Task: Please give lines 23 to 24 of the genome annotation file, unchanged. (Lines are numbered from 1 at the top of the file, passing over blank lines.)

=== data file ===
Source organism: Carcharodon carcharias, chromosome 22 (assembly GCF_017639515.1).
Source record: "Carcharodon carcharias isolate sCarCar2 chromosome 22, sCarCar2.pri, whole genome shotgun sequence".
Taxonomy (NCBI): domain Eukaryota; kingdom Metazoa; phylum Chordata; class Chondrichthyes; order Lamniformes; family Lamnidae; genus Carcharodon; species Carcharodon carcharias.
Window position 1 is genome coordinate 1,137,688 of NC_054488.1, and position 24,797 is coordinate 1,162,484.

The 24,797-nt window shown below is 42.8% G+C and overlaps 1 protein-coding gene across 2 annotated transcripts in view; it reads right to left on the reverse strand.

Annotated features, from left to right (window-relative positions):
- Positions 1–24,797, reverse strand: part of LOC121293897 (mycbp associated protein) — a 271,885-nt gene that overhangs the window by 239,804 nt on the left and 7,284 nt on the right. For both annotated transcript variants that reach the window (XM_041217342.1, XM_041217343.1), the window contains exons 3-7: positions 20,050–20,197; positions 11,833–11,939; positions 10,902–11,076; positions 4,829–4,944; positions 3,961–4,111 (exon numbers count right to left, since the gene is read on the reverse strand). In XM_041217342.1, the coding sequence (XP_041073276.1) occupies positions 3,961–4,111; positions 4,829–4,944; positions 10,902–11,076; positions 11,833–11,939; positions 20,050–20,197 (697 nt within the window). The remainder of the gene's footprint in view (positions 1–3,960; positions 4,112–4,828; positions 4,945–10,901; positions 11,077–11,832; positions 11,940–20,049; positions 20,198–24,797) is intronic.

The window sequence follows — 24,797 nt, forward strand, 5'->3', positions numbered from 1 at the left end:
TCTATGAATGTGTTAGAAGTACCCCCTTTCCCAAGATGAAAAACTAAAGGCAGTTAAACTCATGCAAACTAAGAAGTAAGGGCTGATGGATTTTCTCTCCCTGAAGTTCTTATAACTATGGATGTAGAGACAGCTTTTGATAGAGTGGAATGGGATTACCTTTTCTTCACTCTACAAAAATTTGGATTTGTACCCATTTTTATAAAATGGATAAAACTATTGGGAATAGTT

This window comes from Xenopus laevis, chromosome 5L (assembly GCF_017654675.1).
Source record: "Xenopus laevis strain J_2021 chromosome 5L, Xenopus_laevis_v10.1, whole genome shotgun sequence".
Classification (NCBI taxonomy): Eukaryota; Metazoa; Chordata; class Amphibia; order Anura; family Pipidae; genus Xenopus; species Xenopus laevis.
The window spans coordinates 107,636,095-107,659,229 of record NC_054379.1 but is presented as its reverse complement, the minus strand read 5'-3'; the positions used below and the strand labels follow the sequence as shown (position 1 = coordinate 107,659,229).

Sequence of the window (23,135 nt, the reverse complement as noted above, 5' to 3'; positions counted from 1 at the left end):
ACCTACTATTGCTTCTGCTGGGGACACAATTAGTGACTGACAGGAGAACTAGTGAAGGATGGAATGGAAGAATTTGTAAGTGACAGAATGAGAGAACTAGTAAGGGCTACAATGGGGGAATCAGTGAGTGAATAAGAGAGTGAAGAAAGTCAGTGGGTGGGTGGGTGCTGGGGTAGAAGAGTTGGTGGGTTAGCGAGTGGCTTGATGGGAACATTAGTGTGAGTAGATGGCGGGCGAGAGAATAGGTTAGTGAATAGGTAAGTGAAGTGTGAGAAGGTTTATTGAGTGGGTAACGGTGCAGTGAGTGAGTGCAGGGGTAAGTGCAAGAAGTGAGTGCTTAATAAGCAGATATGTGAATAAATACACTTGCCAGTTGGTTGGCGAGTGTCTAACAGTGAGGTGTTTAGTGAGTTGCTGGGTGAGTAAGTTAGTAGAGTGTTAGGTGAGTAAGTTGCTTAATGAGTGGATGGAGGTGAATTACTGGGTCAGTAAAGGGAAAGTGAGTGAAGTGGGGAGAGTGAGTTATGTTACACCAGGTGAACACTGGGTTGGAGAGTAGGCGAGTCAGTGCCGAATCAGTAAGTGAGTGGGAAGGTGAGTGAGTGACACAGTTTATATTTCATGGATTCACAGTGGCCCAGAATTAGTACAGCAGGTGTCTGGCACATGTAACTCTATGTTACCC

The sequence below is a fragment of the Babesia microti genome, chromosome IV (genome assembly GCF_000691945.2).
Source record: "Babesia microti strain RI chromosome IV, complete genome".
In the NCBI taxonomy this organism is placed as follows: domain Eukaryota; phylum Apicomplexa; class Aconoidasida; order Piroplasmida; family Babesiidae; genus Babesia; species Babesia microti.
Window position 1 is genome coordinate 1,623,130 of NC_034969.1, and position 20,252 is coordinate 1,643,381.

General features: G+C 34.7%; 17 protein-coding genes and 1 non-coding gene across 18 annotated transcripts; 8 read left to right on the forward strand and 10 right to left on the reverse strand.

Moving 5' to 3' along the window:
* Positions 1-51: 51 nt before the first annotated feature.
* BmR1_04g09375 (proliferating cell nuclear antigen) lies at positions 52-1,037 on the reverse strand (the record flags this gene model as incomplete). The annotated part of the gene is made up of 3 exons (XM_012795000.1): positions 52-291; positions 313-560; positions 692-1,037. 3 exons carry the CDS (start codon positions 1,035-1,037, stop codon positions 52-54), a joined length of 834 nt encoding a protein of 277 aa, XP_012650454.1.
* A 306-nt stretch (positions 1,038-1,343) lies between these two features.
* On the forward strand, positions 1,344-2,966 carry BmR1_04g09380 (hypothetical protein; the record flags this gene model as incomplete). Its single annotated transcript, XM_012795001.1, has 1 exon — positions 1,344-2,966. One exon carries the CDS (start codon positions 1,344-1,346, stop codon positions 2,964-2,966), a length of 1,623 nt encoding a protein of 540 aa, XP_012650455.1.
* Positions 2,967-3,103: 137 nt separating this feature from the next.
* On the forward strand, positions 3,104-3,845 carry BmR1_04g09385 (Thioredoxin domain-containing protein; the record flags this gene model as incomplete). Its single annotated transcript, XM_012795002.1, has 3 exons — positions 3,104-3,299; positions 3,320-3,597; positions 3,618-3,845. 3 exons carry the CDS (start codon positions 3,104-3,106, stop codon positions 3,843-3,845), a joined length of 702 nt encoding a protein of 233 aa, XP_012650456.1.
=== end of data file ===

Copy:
* BmR1_04g09375 (proliferating cell nuclear antigen) lies at positions 52-1,037 on the reverse strand (the record flags this gene model as incomplete). The annotated part of the gene is made up of 3 exons (XM_012795000.1): positions 52-291; positions 313-560; positions 692-1,037. 3 exons carry the CDS (start codon positions 1,035-1,037, stop codon positions 52-54), a joined length of 834 nt encoding a protein of 277 aa, XP_012650454.1.
* A 306-nt stretch (positions 1,038-1,343) lies between these two features.